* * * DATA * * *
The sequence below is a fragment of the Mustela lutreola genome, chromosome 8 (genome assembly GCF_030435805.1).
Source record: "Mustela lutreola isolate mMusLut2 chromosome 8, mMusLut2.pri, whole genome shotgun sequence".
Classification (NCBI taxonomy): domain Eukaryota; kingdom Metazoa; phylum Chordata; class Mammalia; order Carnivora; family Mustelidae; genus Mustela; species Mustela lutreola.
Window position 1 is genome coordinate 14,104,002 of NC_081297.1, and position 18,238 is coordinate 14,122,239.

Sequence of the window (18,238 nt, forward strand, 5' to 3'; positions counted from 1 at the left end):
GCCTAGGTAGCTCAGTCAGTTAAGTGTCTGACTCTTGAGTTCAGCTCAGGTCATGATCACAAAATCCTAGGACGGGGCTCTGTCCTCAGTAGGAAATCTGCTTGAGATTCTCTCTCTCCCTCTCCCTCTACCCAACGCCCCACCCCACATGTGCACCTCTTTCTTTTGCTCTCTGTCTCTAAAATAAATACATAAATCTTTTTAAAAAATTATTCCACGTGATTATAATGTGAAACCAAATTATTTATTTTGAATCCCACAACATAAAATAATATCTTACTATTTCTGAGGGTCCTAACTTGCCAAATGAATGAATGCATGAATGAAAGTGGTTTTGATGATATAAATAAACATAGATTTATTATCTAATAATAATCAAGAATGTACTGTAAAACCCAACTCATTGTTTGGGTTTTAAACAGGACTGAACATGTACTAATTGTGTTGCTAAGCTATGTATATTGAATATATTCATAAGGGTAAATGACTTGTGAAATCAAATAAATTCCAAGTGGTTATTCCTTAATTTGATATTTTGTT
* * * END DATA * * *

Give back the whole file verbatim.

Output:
The sequence below is a fragment of the Mustela lutreola genome, chromosome 8 (genome assembly GCF_030435805.1).
Source record: "Mustela lutreola isolate mMusLut2 chromosome 8, mMusLut2.pri, whole genome shotgun sequence".
Classification (NCBI taxonomy): domain Eukaryota; kingdom Metazoa; phylum Chordata; class Mammalia; order Carnivora; family Mustelidae; genus Mustela; species Mustela lutreola.
Window position 1 is genome coordinate 14,104,002 of NC_081297.1, and position 18,238 is coordinate 14,122,239.

Sequence of the window (18,238 nt, forward strand, 5' to 3'; positions counted from 1 at the left end):
GCCTAGGTAGCTCAGTCAGTTAAGTGTCTGACTCTTGAGTTCAGCTCAGGTCATGATCACAAAATCCTAGGACGGGGCTCTGTCCTCAGTAGGAAATCTGCTTGAGATTCTCTCTCTCCCTCTCCCTCTACCCAACGCCCCACCCCACATGTGCACCTCTTTCTTTTGCTCTCTGTCTCTAAAATAAATACATAAATCTTTTTAAAAAATTATTCCACGTGATTATAATGTGAAACCAAATTATTTATTTTGAATCCCACAACATAAAATAATATCTTACTATTTCTGAGGGTCCTAACTTGCCAAATGAATGAATGCATGAATGAAAGTGGTTTTGATGATATAAATAAACATAGATTTATTATCTAATAATAATCAAGAATGTACTGTAAAACCCAACTCATTGTTTGGGTTTTAAACAGGACTGAACATGTACTAATTGTGTTGCTAAGCTATGTATATTGAATATATTCATAAGGGTAAATGACTTGTGAAATCAAATAAATTCCAAGTGGTTATTCCTTAATTTGATATTTTGTT